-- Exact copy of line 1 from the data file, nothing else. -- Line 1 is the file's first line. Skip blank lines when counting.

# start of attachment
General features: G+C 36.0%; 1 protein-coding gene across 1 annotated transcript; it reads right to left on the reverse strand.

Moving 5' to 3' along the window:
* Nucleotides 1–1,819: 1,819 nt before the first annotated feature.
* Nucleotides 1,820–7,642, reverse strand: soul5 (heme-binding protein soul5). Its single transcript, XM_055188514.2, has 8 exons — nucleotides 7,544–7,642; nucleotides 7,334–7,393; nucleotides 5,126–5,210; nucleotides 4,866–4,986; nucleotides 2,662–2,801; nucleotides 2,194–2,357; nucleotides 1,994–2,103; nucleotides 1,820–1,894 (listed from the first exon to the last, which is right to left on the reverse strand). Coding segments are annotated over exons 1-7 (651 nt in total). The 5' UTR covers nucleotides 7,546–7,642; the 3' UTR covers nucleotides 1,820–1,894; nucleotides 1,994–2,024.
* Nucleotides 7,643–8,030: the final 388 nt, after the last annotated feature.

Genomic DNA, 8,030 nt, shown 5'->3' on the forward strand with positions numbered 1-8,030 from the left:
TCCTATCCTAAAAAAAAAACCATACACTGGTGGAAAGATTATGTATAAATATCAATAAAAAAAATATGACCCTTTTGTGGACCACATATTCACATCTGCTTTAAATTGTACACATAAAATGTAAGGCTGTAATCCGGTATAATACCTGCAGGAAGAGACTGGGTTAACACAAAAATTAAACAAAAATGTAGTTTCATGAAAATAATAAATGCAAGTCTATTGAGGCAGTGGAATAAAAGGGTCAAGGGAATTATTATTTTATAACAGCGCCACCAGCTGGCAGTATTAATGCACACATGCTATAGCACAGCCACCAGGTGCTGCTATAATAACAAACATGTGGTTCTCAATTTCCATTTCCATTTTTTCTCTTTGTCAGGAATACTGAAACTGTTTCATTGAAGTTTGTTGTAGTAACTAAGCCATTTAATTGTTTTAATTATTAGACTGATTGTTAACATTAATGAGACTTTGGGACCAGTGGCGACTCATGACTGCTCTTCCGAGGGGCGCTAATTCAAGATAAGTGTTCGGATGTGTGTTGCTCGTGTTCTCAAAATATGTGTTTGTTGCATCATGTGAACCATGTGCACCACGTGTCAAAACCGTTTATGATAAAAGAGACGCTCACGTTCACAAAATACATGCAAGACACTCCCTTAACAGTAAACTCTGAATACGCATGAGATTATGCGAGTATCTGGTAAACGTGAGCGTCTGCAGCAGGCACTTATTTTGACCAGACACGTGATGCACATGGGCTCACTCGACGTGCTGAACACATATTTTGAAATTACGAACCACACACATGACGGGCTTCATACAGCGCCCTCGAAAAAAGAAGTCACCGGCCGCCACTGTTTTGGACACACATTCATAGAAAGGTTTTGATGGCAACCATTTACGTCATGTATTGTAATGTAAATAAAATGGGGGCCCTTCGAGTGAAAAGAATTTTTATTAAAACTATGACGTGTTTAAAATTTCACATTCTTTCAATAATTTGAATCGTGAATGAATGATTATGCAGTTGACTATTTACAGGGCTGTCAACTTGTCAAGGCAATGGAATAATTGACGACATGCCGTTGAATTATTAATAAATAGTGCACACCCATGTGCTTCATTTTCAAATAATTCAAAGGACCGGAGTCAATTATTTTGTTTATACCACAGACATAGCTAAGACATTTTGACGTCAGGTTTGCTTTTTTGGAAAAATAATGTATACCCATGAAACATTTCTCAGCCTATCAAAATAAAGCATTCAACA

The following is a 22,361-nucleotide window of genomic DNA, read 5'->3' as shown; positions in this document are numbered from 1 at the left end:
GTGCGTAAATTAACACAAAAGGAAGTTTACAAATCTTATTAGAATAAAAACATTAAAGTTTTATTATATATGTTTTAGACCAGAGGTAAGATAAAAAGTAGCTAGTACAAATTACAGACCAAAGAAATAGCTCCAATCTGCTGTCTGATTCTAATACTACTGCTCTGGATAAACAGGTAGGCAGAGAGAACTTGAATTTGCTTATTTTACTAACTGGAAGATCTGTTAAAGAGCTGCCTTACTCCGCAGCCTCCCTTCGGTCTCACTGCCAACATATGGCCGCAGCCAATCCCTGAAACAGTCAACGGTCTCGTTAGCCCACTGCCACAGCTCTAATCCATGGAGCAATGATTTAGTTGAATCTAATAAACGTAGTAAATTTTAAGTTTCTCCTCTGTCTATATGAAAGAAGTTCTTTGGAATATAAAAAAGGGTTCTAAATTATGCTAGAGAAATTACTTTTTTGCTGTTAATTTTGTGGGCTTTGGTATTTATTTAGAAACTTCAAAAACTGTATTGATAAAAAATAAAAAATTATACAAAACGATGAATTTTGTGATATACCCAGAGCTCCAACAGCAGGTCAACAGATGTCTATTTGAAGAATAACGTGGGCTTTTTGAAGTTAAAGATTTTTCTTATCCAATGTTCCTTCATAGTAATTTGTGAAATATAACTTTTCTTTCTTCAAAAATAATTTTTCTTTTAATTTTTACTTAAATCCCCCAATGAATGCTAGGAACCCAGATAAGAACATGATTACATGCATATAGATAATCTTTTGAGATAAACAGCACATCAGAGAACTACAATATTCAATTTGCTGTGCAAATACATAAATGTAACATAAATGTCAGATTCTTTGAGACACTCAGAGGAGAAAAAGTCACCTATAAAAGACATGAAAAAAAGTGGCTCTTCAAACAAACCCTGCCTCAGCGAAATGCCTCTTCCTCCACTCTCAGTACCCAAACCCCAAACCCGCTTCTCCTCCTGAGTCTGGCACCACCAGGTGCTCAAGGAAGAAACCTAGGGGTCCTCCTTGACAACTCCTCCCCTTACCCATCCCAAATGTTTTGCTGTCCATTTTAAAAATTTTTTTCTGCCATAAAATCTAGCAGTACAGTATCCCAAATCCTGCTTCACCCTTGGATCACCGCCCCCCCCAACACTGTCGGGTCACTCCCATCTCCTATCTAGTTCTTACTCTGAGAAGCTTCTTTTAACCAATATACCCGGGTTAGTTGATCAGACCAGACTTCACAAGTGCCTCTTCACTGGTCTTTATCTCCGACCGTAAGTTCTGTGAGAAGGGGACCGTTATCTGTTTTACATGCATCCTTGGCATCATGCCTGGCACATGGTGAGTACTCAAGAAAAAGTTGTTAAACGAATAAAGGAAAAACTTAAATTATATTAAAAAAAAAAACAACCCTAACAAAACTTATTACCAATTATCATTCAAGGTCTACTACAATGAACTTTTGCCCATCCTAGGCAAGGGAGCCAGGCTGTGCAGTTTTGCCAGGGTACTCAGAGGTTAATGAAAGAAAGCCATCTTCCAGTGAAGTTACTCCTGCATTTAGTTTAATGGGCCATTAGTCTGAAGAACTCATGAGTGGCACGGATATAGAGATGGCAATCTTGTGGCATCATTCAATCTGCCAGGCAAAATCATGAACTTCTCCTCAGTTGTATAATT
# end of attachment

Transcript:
General features: G+C 36.0%; 1 protein-coding gene across 1 annotated transcript; it reads right to left on the reverse strand.